Effectively managing student loans is an important part of maintaining financial health during and after your college years. Here are some essential tips to help you navigate this process:
Borrow only what’s necessary
Remember that student loans are not free money; you need to pay them back with interest. The more you borrow, the more you'll have to repay and the longer it might take you to become debt-free. Before accepting any loan, consider your future monthly payments and how they will fit into your post-graduation budget.
Understand your grace period
A grace period is a set period of time after you graduate, leave school or drop below half-time enrollment before you must begin repayment on your student loan. For most federal student loans, the grace period is six months, but this can vary depending on the type of loan.
Consider making payments during school or during the grace period
While it's not required, making payments on your student loans while you're still in school or during your grace period can reduce the overall cost of your loan. This is especially true for unsubsidized and PLUS loans, which accrue interest from loan disbursal.
Keep track of your loans
Keeping track of your loan documents and payment schedules is crucial to managing your student loans effectively. You can do this by storing your student loan documents in one place and setting reminders for payment due dates.
Scholarships and Grants as Alternatives
Scholarships and grants are types of financial aid that can help you pay for your education. Unlike loans, they don't need to be repaid, which can significantly reduce the cost of your education and decrease the amount you need to borrow in student loans.
Scholarships are typically awarded based on merit. This could be academic achievement, athletic ability, artistic talent or other areas of excellence. Conversely, grants are usually need-based, meaning they're awarded based on your family's financial situation.
Here are some steps you can take to find and apply for scholarships and grants in Arkansas:
Complete the FAFSA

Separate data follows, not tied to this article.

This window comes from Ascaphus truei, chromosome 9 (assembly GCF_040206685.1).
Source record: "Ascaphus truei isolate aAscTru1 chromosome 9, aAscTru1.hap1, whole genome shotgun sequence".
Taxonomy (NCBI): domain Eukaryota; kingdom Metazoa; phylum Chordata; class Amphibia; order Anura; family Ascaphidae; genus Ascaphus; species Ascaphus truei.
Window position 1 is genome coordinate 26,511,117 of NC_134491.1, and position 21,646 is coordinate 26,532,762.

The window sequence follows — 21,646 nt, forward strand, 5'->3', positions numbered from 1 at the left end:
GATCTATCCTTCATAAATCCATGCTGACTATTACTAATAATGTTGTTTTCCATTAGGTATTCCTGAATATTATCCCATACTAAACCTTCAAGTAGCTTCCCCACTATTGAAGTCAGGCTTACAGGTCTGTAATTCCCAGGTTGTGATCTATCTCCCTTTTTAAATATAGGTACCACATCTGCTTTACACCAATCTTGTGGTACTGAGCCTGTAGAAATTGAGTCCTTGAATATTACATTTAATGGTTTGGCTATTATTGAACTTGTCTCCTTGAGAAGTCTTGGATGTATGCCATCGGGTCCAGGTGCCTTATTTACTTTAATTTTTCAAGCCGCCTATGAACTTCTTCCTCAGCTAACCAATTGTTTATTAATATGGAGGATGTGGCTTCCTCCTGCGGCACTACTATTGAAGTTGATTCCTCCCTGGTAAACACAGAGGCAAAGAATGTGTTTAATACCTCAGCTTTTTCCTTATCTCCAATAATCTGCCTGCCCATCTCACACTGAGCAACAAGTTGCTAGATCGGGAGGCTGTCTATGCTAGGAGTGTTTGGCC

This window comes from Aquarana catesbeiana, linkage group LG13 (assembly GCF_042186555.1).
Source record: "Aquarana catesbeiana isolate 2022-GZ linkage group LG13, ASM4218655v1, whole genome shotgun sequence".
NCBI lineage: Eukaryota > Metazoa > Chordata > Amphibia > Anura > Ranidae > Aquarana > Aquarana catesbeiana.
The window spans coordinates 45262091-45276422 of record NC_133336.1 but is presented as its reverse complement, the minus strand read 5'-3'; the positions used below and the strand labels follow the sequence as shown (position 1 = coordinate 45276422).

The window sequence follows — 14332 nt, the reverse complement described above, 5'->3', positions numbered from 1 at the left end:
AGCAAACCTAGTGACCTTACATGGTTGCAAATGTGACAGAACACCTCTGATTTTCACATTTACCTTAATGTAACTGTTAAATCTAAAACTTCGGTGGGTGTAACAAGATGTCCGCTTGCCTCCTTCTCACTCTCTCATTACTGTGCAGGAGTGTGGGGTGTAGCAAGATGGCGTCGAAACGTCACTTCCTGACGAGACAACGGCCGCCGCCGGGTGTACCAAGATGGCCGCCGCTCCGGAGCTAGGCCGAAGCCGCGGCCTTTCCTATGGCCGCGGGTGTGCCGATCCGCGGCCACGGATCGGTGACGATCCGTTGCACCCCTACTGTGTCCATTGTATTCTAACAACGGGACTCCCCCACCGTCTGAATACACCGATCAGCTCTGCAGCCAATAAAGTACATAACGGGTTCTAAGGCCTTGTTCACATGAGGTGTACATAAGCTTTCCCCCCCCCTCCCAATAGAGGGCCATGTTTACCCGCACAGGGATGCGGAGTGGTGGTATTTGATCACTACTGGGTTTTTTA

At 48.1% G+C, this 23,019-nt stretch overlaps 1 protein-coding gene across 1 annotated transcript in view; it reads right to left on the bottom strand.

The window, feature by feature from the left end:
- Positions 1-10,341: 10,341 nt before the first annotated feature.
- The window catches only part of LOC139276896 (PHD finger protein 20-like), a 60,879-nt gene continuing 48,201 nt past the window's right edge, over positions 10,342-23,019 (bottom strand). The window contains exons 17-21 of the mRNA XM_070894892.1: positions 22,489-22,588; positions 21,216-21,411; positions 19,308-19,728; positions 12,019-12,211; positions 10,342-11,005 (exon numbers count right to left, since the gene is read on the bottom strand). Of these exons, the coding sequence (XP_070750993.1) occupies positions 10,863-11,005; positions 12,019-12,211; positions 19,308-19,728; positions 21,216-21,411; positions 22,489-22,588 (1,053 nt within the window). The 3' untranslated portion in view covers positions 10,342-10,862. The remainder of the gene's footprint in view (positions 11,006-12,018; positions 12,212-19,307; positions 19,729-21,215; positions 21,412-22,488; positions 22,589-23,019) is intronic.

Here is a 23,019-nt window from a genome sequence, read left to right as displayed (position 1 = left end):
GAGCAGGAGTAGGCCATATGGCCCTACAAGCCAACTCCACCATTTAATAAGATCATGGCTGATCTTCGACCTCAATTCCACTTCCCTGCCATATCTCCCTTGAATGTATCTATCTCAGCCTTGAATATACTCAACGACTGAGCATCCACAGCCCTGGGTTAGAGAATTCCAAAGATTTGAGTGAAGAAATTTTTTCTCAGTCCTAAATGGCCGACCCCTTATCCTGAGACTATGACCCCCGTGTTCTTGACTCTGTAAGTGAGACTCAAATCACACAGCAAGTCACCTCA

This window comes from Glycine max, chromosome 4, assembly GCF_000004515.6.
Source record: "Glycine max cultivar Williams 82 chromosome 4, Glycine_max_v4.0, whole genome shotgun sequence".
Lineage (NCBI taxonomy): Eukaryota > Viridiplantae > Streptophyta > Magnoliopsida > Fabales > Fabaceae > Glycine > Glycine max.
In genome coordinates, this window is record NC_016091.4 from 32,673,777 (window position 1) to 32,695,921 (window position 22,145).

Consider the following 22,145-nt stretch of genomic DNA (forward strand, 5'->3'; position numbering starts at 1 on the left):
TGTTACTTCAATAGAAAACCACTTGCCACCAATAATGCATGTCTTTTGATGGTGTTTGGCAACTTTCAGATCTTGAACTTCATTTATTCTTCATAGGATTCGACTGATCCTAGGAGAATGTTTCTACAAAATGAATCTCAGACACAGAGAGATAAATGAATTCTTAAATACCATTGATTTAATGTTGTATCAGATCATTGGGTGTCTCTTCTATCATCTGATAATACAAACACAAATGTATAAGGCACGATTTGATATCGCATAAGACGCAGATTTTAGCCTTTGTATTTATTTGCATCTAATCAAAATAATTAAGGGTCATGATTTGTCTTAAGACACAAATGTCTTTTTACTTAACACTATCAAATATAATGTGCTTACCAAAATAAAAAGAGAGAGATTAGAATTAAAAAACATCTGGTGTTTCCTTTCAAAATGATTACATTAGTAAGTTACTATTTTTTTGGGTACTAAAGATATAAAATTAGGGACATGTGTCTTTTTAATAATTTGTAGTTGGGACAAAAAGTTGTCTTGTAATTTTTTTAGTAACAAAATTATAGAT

Start by completing the FAFSA, which the government uses to determine your eligibility for federal grants, work-study funds and loans. Many Arkansas state and institutional aid programs also use the FAFSA to award aid.
Check with your school's financial aid office
Your school's financial aid office is an excellent resource for finding scholarships and grants. They can provide information about opportunities available specifically for students at your school.
Search for Arkansas State Aid Programs
The Arkansas Department of Higher Education offers several scholarships and grants for Arkansas students. Check their website for a list of programs and their eligibility requirements.
Look for local and private scholarships
Local businesses, organizations and foundations often offer scholarships for students in their community. Check with your high school guidance counselor or use a scholarship search tool to find these opportunities.
Apply for scholarships and grants
Start the application process once you've identified scholarships and grants you're eligible for. This typically involves completing an application form and may require additional materials like an essay, letters of recommendation or proof of eligibility.
The Impact of Student Loans on Credit
When managed correctly, student loans can be a tool for building a robust credit history. This is because your payment history is vital in determining your credit score. Consistently making your student loan payments on time each month can showcase your reliability and responsible debt management to lenders, which can improve your credit score over time.
On the flip side, late or missed payments can negatively impact your credit score. These payment mishaps are reported to the credit bureaus and can linger on your credit report for up to seven years. As a result, your credit score may drop, and you may experience difficulties when applying for other types of credit, such as credit cards or auto loans.
If you default on your student loan, you may encounter repercussions. These consequences may include a substantial decline in your credit score or wage garnishment, a process that deducts money directly from your paycheck to repay the loan.
Frequently Asked Questions (FAQs)
Navigating the world of student loans in Arkansas can be complex, and you may have several questions about the process. We addressed some frequently asked questions to help you understand student loans in Arkansas better.
About Christopher Boston
- Federal Student Aid. "Public Service Loan Forgiveness (PSLF)." Accessed August 8, 2023.
- Arkansas Department of Higher Education. "State Teacher Education Program (STEP) Rules and Regulations." Accessed August 26, 2023.
- Federal Student Aid. "Apply for Aid." Accessed August 26, 2023.